Kiss The Rain

Henry Wadsworth Longfellow quipped, “The best thing one can do when it's raining is to let it rain.”

Well, duh.

The weight of such a statement was lost on me until this growing season. It rained. And rained. And rained. And rained some more. Plains flooded. States received record season rainfall within a days time. Mosquitoes flourished and I had to develop a "let it rain" attitude. Quickly.

Daylily season for me is what baseball season or hunting season is to others. My season (remember, I garden in Michigan) starts for me when the ground peeks out from under the snow about April, when I start to clear away winter debris, and if I can get them out of the frozen ground, repair and replace plant identification tags. From inside, I stare at the barren beds dreaming of what is to come when the temperatures get above freezing. During the winter months, I spend an inordinate amount of time planning what activities I will add to my gardening calendar alongside the time I need to spend in my own gardens. Needless to say, it is a short season for me so I take each day by the neck and squeeze gardening out of it until the sun sets.

The American Hemerocallis Society offers many meetings, symposiums and tours throughout the season, and many local groups also organize their own tours. There are about 60 accredited exhibition shows around the country and too many daylily plant sales to count. I made my way to many of them this year, and Longfellow's words haunted me every step of the way.

  • I experienced record rainfall in Florida while touring with the AHS National Convention in May. At some points, the rain water in the gardens was above my ankles.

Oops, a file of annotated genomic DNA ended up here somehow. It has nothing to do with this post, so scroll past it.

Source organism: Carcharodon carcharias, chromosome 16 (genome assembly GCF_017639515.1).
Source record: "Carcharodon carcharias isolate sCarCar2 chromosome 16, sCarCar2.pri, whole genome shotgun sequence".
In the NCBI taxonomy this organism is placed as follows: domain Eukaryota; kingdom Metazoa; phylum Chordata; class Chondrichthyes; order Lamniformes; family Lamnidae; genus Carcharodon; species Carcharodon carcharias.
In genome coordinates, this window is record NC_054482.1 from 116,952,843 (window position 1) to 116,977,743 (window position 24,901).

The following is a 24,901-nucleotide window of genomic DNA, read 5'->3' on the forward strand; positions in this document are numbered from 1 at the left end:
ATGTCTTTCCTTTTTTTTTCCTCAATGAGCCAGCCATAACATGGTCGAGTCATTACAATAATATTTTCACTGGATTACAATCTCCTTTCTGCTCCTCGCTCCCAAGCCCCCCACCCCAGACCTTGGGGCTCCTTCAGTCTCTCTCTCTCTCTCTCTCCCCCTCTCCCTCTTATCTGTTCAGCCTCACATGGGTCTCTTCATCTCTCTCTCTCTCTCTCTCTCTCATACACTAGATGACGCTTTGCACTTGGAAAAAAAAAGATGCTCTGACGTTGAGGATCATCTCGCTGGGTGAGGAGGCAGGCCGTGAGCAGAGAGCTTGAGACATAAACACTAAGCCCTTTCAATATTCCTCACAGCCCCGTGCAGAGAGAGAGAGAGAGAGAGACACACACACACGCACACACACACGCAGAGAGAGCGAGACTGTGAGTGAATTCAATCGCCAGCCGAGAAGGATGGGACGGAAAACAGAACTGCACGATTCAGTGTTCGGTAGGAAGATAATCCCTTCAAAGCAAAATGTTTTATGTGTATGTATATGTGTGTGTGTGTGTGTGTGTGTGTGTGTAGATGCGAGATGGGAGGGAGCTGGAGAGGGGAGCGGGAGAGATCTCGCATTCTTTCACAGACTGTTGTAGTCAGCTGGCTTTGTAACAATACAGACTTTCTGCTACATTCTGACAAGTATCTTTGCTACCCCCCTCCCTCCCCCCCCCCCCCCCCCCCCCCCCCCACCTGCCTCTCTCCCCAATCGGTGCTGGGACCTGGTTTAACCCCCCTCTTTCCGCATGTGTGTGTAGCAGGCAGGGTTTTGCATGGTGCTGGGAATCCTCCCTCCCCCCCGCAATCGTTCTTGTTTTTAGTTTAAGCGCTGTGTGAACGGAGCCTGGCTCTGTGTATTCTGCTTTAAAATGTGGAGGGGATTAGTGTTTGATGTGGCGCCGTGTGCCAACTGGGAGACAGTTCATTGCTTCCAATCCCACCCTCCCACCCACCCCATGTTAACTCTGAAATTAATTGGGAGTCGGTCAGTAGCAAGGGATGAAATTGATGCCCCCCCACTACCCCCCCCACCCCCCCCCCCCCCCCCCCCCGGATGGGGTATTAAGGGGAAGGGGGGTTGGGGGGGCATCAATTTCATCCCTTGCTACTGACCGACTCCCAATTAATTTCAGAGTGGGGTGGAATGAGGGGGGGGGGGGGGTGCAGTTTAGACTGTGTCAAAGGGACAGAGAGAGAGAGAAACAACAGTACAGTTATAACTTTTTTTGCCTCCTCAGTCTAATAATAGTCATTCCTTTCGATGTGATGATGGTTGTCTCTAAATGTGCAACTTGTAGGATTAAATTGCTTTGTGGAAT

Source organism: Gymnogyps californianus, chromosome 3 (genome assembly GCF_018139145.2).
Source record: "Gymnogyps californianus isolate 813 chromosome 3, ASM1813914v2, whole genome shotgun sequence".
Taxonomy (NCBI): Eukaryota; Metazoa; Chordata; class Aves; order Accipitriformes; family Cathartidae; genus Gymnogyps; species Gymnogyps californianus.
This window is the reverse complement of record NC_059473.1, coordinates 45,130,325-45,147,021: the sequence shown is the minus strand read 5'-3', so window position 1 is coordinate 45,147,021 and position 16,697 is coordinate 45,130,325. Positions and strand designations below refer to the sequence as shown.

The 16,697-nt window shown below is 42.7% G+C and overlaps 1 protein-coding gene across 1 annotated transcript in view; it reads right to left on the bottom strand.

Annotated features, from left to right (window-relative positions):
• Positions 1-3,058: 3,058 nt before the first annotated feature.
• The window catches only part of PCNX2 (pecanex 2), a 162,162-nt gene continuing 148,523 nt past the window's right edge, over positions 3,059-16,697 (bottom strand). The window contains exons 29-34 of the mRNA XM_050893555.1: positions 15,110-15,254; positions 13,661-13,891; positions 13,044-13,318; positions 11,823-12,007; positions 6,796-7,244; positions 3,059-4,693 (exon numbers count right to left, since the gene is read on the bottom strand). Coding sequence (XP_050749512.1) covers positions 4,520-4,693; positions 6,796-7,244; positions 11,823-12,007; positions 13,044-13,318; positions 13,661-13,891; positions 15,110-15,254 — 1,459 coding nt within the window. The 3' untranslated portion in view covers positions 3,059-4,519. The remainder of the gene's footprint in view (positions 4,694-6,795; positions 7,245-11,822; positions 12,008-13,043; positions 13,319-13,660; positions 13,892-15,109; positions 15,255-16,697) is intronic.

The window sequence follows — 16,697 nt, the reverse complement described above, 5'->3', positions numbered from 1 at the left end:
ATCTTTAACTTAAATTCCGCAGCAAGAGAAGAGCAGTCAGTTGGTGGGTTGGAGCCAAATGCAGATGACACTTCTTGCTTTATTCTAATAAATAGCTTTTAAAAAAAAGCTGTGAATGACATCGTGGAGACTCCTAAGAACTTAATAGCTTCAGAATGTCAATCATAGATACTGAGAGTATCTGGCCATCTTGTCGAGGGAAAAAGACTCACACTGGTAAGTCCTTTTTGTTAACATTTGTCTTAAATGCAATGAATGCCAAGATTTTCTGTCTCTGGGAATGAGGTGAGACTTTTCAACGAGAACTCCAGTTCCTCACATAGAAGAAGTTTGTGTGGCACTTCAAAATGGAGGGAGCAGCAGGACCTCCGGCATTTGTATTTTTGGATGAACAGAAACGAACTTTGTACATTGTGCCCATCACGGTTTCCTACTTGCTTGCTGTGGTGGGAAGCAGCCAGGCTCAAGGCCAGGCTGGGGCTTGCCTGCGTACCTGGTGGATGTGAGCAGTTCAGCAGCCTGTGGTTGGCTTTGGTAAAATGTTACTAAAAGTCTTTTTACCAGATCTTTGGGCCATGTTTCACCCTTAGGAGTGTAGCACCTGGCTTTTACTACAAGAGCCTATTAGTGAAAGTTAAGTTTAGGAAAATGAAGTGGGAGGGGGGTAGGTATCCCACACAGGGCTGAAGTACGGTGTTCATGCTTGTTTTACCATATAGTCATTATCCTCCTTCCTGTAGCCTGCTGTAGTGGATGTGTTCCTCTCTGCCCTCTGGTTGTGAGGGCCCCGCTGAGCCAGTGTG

• It rained the night before the June exhibition show in Illinois.

  • It rained buckets while I toured Ohio gardens during Northern Mecca July 4th weekend.

  • It rained the first day of tours at the Region 2 Summer Meeting in Chicago.

  • It rained the afternoon of the July exhibition show in Michigan.

  • It rained on two days I was supposed to tour local gardens and cancelled my excursions.

this is my right foot splashing in a tour garden in Florida

It rained. A lot.

Rain upsets some folks. It messes up their hair, gets clothes wet and makes some people smell funny. It ruins flowers, cancels picnics and closes carnivals. Until this sweet summer season, the rain (excluding a soothing daytime thunderstorm) used to upset me. I embraced it this year. I even danced in it a time or two. It felt great. It reminded me of a time in college when a few roommates and I spontaneously ran outside during a warm Florida rainstorm and splashed around in the parking lot of our little run-down-should-not-have-been-allowed-for-human-occupation complex. (I think I still have those pics somewhere...)

My point is, when did we become too crotchety to enjoy a cleansing shower from a gray sky?

H. 'Sweet Tranquility'

This year, on more than one (or four) occasions, I chose to "do a Longfellow" and enjoy it. I should do that more often.

Frank Smith's H. 'Orchids and Gold'



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